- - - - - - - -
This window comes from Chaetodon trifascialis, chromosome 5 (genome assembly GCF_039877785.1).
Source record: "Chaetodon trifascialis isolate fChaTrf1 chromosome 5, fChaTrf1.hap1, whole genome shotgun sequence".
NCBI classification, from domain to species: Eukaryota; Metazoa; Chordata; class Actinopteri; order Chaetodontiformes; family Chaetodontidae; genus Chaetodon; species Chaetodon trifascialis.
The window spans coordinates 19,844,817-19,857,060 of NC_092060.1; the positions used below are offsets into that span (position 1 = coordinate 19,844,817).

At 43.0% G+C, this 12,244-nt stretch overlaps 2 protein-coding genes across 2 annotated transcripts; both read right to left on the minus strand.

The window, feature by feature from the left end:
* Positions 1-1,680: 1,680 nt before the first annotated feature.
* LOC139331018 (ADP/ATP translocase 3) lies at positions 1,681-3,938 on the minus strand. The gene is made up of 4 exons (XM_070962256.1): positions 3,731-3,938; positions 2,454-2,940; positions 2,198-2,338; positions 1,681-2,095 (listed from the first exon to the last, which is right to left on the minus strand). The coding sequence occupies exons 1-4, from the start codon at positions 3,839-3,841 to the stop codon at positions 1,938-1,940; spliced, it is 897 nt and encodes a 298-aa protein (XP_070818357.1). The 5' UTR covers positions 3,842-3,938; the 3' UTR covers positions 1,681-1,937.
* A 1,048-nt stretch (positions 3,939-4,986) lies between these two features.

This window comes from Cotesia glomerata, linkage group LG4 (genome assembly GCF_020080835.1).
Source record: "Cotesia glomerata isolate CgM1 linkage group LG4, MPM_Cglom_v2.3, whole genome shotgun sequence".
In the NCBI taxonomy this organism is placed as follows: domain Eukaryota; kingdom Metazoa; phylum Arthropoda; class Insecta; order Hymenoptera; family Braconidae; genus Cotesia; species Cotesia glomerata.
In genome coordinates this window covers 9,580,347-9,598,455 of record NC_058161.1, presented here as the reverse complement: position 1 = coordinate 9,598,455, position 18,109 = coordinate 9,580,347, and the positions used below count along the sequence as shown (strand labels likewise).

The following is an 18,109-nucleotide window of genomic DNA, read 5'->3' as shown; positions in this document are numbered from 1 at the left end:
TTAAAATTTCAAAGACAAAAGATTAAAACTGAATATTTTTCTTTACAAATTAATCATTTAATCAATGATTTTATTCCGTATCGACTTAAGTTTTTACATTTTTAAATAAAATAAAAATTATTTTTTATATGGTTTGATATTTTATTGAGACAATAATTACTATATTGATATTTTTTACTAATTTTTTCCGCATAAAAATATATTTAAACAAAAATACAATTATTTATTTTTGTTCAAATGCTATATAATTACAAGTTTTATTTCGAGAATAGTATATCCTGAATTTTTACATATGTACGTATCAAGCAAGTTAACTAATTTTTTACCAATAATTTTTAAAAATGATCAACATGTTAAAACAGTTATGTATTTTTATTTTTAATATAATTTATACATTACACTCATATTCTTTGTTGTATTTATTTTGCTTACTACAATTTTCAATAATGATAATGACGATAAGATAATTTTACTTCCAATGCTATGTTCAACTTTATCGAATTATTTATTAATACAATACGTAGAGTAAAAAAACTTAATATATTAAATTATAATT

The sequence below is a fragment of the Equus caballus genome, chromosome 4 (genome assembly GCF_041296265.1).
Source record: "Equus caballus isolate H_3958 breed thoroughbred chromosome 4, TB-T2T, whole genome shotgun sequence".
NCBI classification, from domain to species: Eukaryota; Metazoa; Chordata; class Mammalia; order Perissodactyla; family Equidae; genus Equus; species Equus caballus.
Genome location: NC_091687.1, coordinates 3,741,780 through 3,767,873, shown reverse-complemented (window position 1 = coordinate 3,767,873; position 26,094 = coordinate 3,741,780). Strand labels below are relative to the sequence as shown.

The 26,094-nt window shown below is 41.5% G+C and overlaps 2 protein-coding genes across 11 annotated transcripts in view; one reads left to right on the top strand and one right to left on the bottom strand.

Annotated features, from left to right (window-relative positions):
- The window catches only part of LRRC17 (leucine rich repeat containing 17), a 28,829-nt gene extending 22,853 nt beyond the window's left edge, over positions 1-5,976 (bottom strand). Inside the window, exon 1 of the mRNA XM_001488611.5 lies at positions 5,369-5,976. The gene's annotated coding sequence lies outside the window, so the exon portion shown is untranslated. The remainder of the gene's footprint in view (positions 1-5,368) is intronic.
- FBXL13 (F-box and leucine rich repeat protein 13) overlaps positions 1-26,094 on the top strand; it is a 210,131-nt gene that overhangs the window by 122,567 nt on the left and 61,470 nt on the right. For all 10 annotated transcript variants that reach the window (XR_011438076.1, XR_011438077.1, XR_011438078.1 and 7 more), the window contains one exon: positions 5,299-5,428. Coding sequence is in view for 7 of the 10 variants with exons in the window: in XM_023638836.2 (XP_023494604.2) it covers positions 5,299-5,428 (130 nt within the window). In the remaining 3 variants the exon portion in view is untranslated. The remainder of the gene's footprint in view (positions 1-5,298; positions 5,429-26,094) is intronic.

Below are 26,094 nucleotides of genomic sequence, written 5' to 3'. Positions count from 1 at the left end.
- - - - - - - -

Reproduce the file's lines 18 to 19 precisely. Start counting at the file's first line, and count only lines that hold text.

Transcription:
NCBI classification, from domain to species: Eukaryota; Metazoa; Chordata; class Mammalia; order Perissodactyla; family Equidae; genus Equus; species Equus caballus.
Genome location: NC_091687.1, coordinates 3,741,780 through 3,767,873, shown reverse-complemented (window position 1 = coordinate 3,767,873; position 26,094 = coordinate 3,741,780). Strand labels below are relative to the sequence as shown.